Red, a brown and white collie, was brought safely back to dry land in Knott End beach at 1pm on Saturday, March 9.
The soaked and shivering collie was swiftly handed over to Lancashire firefighters who administered life-saving oxygen treatment.
The specially designed miniature oxygen mask is one of a number lifesaving masks donated by Smokey Paws to Lancashire Fire and Rescue Service.
The masks are also used to provide oxygen to pets suffering from smoke inhalation after a house fire.
After receiving oxygen, Red was then rushed to a local vets for emergency treatment.
Red's owner, Sharon Haworth, of Green Dick's Lane in Pilling, said: "A huge, huge thank you to the coastguard and fire rescue. Me and Red are so grateful. You all do an amazing job.
"Red was quite poorly when he arrived at the vets, his body temperature was lower than the minimum it should be for a dog and he had a lot of sea water in his lungs and was totally exhausted due to the time spent in the water.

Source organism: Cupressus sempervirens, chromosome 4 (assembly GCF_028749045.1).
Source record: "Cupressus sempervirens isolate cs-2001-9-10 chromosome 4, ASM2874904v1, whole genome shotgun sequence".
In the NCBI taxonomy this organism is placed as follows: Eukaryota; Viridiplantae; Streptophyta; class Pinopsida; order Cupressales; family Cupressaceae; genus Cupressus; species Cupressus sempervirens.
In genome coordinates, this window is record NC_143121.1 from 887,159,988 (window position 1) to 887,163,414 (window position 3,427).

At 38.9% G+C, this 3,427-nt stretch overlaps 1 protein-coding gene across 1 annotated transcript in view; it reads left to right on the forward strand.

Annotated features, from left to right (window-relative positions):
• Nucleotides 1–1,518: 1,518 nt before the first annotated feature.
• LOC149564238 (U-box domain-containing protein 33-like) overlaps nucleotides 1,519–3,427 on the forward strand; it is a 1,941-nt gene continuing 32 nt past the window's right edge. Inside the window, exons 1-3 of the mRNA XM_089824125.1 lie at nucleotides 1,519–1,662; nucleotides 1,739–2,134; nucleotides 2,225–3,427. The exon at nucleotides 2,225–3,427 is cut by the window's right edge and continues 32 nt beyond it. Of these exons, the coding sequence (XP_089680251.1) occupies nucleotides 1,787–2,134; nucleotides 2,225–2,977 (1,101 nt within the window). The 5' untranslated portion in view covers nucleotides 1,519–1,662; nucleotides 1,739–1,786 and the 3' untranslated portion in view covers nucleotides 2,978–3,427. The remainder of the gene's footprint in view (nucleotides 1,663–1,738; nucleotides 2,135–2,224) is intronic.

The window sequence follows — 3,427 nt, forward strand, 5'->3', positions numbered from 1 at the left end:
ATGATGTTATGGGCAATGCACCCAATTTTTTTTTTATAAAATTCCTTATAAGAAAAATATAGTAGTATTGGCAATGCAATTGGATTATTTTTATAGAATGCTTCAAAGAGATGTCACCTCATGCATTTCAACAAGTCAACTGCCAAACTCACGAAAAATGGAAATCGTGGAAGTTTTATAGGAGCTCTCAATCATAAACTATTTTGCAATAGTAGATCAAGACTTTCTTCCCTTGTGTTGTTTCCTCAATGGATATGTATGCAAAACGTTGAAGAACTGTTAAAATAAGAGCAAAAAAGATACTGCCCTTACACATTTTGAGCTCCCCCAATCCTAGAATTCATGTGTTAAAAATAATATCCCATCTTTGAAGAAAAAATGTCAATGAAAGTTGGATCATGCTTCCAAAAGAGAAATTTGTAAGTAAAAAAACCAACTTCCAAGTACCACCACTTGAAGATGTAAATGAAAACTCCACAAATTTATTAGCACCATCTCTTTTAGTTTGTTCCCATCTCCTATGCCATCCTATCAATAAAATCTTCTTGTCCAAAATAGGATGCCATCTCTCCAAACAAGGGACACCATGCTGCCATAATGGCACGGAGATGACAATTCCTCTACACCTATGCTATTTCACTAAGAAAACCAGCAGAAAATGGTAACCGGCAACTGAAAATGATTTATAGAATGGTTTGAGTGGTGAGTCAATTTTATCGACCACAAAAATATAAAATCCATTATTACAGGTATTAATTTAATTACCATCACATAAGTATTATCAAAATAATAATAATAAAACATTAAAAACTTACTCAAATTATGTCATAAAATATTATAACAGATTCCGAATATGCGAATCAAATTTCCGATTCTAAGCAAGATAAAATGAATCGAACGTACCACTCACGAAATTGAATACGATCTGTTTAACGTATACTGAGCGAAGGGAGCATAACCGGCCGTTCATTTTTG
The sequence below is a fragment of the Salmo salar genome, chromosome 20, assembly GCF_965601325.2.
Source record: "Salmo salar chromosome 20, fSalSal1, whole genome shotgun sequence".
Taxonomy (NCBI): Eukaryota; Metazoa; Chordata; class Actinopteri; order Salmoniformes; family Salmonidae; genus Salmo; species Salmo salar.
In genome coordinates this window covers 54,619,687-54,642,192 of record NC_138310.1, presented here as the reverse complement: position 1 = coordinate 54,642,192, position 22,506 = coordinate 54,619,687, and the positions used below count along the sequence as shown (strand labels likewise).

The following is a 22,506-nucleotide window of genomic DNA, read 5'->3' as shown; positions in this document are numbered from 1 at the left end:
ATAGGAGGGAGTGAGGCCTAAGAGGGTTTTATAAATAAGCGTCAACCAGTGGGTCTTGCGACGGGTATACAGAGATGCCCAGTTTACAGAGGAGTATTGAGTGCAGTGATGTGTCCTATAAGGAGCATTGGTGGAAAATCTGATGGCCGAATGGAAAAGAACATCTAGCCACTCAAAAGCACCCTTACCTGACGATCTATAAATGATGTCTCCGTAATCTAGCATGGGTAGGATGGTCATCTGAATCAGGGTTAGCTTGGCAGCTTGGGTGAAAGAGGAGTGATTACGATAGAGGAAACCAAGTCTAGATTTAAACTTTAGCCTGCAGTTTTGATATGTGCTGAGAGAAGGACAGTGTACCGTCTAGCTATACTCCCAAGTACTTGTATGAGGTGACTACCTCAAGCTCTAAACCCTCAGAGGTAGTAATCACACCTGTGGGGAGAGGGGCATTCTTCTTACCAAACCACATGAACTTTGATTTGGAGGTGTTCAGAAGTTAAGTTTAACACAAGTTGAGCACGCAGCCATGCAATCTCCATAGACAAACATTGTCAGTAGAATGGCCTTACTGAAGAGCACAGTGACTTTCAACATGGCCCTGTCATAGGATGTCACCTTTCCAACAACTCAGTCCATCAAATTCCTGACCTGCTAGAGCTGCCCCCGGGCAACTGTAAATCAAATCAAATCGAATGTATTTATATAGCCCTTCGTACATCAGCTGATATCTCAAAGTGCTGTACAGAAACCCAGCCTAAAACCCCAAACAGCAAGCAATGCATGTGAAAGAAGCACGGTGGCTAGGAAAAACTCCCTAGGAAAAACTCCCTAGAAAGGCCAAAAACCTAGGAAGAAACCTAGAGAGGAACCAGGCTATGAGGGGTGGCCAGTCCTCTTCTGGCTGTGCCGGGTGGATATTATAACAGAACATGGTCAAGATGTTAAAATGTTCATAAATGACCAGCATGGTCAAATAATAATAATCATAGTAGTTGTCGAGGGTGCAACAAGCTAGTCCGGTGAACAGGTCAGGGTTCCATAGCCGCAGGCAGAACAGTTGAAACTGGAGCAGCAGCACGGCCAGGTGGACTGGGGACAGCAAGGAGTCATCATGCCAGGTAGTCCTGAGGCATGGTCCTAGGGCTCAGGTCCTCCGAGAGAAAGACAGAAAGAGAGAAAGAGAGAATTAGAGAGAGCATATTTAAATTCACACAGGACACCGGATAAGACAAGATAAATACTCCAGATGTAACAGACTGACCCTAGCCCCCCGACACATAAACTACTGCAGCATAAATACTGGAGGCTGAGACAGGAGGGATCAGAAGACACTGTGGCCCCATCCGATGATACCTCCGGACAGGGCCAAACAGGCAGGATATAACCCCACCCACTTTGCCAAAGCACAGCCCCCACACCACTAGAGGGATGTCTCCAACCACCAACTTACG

"But after a lot of care at the vets, they were more then happy for Red to come home."
READ THE FULL STORY OF RED'S RESCUE: Coastguards swim 400m in rough seas to rescue terrified dog off Knott End coast
A spokesman for LFRS said: "On Saturday, March 9, fire crews from Fleetwood and Preesall assisted the Coastguard in a dog rescue off Knott End beach.
"The dog, named Red, was 400m from dry land when two coastguard members swam out in dangerously high waves to rescue the dog.
"Red then received oxygen therapy from Lancashire firefighters and one of our crew members captured the moment on video.
"Our firefighters are grateful to Smokey Paws for donating this life saving equipment for animals to Lancashire Fire and Rescue Service."
Lancashire Fire and Rescue Service (LFRS) said the incident illustrates how easily dogs can be swept away at sea during severe weather.
The spokesman added: "It was a happy ending for Red and his owners, but with the weather remaining unsettled for the remainder of the week, we are urging dog walkers to stay safe.
"If you are a dog walker, or a runner, please stay away from areas where you could easily be swept away. Remain vigilant near beaches or proms or when walking by rivers where water may have risen.
"If an incident does occur, we urge you not to attempt rescuing your pet.
"As distressing as this may be for you, it could make the situation worse and you could also get into difficulty."